Michael Armitage successful for Claimant in novel judicial review claim concerning mental health after-care services
The Administrative Court has handed down judgment this morning in judicial review proceedings concerning the scope of the duty on local authorities and NHS clinical commissioning groups to provide after-care services for patients who have previously been “sectioned” under the Mental Health Act 1983. Michael Armitage acted (unled) for the successful Claimant (AK), a 16-year-old child with post-traumatic stress disorder and a range of associated mental health problems who had for many months been detained for the purposes of treatment in a psychiatric hospital. The Claimant established that the relevant local authority and NHS clinical commissioning group had failed lawfully to assess and plan for AK’s needs for after-care services under section 117 of the 1983 Act following her discharge from hospital, including because of a failure to comply with the applicable Code of Practice. The case is noteworthy because there is no previous reported case on the precise nature of the assessment and planning obligations under section 117. A copy of the judgment is here.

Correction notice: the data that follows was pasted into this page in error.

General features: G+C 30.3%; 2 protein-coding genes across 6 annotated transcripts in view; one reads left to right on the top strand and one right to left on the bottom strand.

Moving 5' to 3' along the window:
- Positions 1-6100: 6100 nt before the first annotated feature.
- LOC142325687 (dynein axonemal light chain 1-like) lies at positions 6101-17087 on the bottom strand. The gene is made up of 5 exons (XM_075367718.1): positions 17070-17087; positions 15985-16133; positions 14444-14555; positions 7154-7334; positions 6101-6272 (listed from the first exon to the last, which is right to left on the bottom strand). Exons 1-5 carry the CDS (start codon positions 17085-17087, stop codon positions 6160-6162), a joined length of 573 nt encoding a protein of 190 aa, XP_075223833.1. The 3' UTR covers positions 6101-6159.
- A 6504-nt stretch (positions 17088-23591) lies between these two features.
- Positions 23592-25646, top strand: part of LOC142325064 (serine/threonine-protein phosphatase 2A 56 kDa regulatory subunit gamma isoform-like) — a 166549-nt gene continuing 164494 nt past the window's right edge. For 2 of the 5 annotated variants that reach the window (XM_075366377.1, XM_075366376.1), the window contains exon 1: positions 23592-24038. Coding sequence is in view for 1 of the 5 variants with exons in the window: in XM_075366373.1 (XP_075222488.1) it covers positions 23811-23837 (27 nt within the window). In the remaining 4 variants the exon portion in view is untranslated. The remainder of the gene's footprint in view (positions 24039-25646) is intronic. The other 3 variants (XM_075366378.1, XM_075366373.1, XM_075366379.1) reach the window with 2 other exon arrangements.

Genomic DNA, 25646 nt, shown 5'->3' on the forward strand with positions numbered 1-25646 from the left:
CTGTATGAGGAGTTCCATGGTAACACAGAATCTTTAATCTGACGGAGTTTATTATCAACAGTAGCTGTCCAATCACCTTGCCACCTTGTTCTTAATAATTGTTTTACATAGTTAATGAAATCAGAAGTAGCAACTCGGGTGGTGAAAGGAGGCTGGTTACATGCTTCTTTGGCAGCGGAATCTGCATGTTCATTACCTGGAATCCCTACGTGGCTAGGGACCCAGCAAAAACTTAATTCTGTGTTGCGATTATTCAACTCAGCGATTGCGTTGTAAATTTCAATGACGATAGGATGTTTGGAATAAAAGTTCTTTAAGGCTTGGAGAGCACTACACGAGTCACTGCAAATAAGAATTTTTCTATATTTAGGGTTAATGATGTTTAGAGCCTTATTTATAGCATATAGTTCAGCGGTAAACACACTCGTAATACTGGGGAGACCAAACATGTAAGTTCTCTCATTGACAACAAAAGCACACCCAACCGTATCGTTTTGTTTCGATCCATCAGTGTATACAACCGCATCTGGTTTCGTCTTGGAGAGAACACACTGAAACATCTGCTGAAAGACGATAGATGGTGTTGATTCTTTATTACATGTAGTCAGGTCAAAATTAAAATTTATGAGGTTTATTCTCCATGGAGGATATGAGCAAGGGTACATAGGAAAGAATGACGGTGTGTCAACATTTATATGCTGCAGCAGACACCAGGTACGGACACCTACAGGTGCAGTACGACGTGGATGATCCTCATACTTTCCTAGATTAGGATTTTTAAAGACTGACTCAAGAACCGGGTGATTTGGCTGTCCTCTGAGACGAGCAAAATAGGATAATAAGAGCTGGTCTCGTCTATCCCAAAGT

The Claimant was represented throughout the proceedings by Michael Armitage, instructed by Rebekah Carrier of Hopkin Murray Beskine. Michael has developed a specialism in judicial review claims concerning NHS clinical commissioning groups, having also recently acted for the successful Claimant in judicial review proceedings concerning the provision of NHS continuing healthcare (here).